- Boris Johnson will become the UK’s new prime minister after winning the contest to replace Theresa May.
- He’s one of the UK’s most recognisable politicians, known for being charismatic, and sometimes controversial.
- Johnson started his career in journalism, but was fired from The Times for making up a quote. He was elected as a Member of Parliament in 2001.
- Visit Business Insider’s homepage for more stories.
Following is a transcript of the video.
Boris Johnson will be the UK’s next prime minister. Known as “BoJo” among his supporters, he’s one of the UK’s most recognisable politicians. He’s a charismatic, and sometimes controversial figure.
The life and career of Boris Johnson
He attended the elite boarding school Eton College with David Cameron. He studied classical literature, history, and philosophy at Balliol College, Oxford University, and was president of the Oxford Union in 1986.
Boris had a brief career at The Times before getting fired for making up a quote. Politics and journalism run in his family. His brother, Jo Johnson, is also a Conservative politician and former bureau chief at the Financial Times.
Boris was elected as a Member of Parliament in 2001. He was embroiled in a scandal during his early years as a politician and editor. After publishing an article suggesting the city of Liverpool reveled in a “victim status.”
In 2004, Boris lied about having an affair and was fired from his position as Shadow Minister of the Arts. In 2008, he resigned as an MP and was elected as the Mayor of London.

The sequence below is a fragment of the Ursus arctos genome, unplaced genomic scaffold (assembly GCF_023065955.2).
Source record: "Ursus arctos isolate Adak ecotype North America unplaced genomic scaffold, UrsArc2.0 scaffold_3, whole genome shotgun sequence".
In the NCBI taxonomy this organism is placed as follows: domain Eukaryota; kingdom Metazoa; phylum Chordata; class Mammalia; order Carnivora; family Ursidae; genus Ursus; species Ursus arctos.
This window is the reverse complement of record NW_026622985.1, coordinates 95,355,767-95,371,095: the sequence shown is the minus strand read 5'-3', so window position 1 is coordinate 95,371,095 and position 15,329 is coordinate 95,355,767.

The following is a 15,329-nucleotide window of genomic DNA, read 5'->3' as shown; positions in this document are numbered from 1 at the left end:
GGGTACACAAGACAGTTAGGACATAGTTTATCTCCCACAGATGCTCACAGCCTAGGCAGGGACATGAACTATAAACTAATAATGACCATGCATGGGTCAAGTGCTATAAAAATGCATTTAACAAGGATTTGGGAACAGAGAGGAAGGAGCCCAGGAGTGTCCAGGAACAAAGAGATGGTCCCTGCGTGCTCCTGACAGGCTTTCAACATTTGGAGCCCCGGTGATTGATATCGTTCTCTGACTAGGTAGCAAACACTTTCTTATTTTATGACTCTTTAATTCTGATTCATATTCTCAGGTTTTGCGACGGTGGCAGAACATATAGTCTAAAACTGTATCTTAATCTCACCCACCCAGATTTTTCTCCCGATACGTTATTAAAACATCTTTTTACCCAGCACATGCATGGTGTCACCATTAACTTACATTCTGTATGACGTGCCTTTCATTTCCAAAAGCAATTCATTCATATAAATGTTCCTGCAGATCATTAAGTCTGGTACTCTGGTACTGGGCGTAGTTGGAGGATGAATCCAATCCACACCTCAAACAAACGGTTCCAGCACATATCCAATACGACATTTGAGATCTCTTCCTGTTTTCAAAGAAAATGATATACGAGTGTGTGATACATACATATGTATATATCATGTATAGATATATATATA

During this time, he gained quite a reputation. London’s bike-share service unofficially bears his name. They’re known as “Boris Bikes.” He rode a bike with Arnold Schwarzenegger.
In 2012, Boris got stuck on a zipline while promoting the Olympics and made international headlines. He was re-elected as Mayor that same year.
Despite the repeated gaffes, many people warmed to Boris. Though some incidents come off as clownish, his supporters believe they make him more authentic and relatable than many politicians. But critics called him an inactive mayor, using the position to boost his personal publicity.
When things heated up during the Brexit debate in 2016, Boris said Britain had a “great, great future” outside of the European Union. When US President Barack Obama encouraged Britain to stay in the EU, Boris called him a “part-Kenyan” with hypocritical views.
After Britain voted to leave the EU and Cameron resigned. Boris was favoured to become the next Prime Minister, but he declared that he would not enter the race.
“My chances of being PM are about as good as the chances of finding Elvis on Mars, or my being reincarnated as an olive.”
When Theresa May became Prime Minister, she appointed Johnson as Foreign Secretary. In his new role, he visited many EU countries he previously condemned. And worked to convince the world Brexit wouldn’t mean the UK was walling itself from the world.
He resigned as Foreign Secretary in July 2018 in a rebuke of May’s stance on Brexit. Johnson continued to fight for Brexit. In May 2019, Theresa May announced her resignation after Parliament repeatedly rejected her Brexit deal.
Johnson and Jeremy Hunt were the final candidates to replace her. People doubted Johnson would be the frontrunner, but he received 64% of the vote.
Johnson’s campaign slogan was “Deliver, Unite, Defeat.” He realised it had an unfortunate acronym, so he added an “E” at the end for “energize”.
“Dude, we are going to energize the country, we are going to get Brexit done!”
Adam Bienkov, Caroline Simon, and John Haltiwanger contributed to this video.
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